Monarch Butterflies Need Our Help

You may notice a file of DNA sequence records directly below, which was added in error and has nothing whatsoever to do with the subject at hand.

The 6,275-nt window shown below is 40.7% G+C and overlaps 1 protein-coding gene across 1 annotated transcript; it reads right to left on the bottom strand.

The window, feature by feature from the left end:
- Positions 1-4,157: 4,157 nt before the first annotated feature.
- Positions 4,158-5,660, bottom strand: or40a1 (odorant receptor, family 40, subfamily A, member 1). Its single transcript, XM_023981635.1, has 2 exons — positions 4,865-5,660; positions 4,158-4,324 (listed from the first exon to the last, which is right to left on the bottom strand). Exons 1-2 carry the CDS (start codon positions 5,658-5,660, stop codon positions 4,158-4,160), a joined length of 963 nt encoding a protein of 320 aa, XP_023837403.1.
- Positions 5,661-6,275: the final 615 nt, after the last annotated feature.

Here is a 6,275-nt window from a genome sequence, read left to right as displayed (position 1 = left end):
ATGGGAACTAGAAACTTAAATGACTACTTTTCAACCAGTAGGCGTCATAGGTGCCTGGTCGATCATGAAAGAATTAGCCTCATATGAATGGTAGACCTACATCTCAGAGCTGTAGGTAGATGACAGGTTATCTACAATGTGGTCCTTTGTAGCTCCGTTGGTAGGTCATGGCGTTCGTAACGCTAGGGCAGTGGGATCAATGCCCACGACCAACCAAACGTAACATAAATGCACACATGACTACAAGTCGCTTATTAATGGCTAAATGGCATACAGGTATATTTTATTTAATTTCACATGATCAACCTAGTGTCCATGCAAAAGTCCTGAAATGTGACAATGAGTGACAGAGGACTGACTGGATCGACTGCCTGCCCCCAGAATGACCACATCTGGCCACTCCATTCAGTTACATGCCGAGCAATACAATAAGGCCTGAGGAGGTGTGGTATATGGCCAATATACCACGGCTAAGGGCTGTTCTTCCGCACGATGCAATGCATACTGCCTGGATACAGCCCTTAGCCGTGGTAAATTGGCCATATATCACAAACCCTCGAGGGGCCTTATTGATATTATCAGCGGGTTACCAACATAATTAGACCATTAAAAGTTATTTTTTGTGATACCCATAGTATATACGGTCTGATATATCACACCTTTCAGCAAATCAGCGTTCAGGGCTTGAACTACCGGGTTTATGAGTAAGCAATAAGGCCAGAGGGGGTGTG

Monarchs—those beautiful orange butterflies we’ve seen all around in late summer in past years—are becoming scarce. This is due in large part to loss of habitat—both where they overwinter in Mexico and summer in the U.S., as well as some recent temperature extremes. While we can’t do much about the weather, we can help monarchs by restoring their habitats and food they require to survive and reproduce. Monarch butterflies overwinter in a unique forest habitat in central Mexico. Ecotourism, illegal logging, and natural disruptions such as fire or disease threaten this small region where all the monarchs overwinter. Since record keeping began in 1994, their numbers peaked at an estimated one billion in 1996, compared to an estimated 33 million during the winter of 2013-2014. During this winter, only 1.65 acres were covered with monarchs, compared to 51.8 acres in 1996. After winter, monarchs migrate to the southern U.S. states where they breed. They have 3 to 5 generations per year, each generation only living 2 to 6 weeks, except the last. The final generation that migrates up to 2,500 miles back to Mexico can live up to 8 months. It is the successive generations, after the first, that migrate north and that we typically see there in mid to late summer. Understanding how they feed is a key to how we can help monarchs. While the adult butterflies are “generalists” and can feed on the nectar of a variety of flowers, the caterpillars (or larvae, that of course latter change into the butterflies after forming a “chrysalis”) are “specialists” feeding only on milkweed. Female butterflies use visual and chemical cues to locate milkweed plants for laying their eggs. They seldom lay eggs on other plants if there are no milkweeds, as the larvae that hatch will die. Much of the “breeding” ground or habitats of the monarch in this country have been lost. In populated areas, this has been due to development and loss of the important milkweeds, replaced by either paving or manicured landscapes. Over half the monarchs that end up migrating back to Mexico have done so historically from the central states or “corn belt.” Milkweeds have been decimated in these areas from the increased use of weed killers on herbicide-tolerant (GMO) soybeans and corn, and the increased production of these for biofuels. Couple these factors with a changing climate of extremes, including cold and wet springs and summer droughts, and many fewer have bred and returned to Mexico. Based on these facts on the monarch butterfly habitats and needs, here are ways you can help these beautiful pollinators. In your community, encourage local towns, property owners, and farmers to delay mowing areas with milkweeds until fall. This is especially important in late summer when the migratory generation is developing. Also encourage local, state, and corporate officials from spraying pesticides and herbicides in monarch habitats (particularly those with milkweeds) along roads, railroads, and powerline right-of-ways. Especially avoid spraying for insects when monarchs are present. These same practices apply in home landscapes. In addition, you can plant butterfly gardens and plants using native milkweeds and nectar plants. A key is site selection—it should be in full sun (at least 6 hours or more a day), sheltered from wind, and with well-drained soil. Swamp milkweed is an exception to most butterfly plants, as it will take poor drainage and water-saturated soils. For eastern states, milkweeds to consider include the butterfly weed (Asclepias tuberosa), common milkweed (A. syriaca), and the swamp milkweed (A. incarnata). Annual flowers for nectar include Indian blanket (Gaillardia pulchella), lantana, Egyptian star flower (Pentas lanceolata), Texas scarlet sage (Salvia coccinea), Mexican sunflower (Tithonia), and zinnia. Most other annual salvia are attractive to pollinators too, except perhaps the common scarlet sage bedding plant (Salvia splendens). Perennial flowers that should grow for more than one year include fennel (also a host for the black swallowtail), Joe pye (Eupatorium purpureum), tall garden phlox (Phlox paniculata), ironweed (Vernonia), sedum, and purple coneflower (Echinacea purpurea). When choosing flowers, particularly from groups like the coneflowers which have many selections with double or frilled flowers, try to include species rather than cultivars (cultivated varieties). Species often contain more nectar and may be more attractive to pollinators like the monarch. Buy Milkweed and Other Type plants for butterflies at Garden Plants Nursery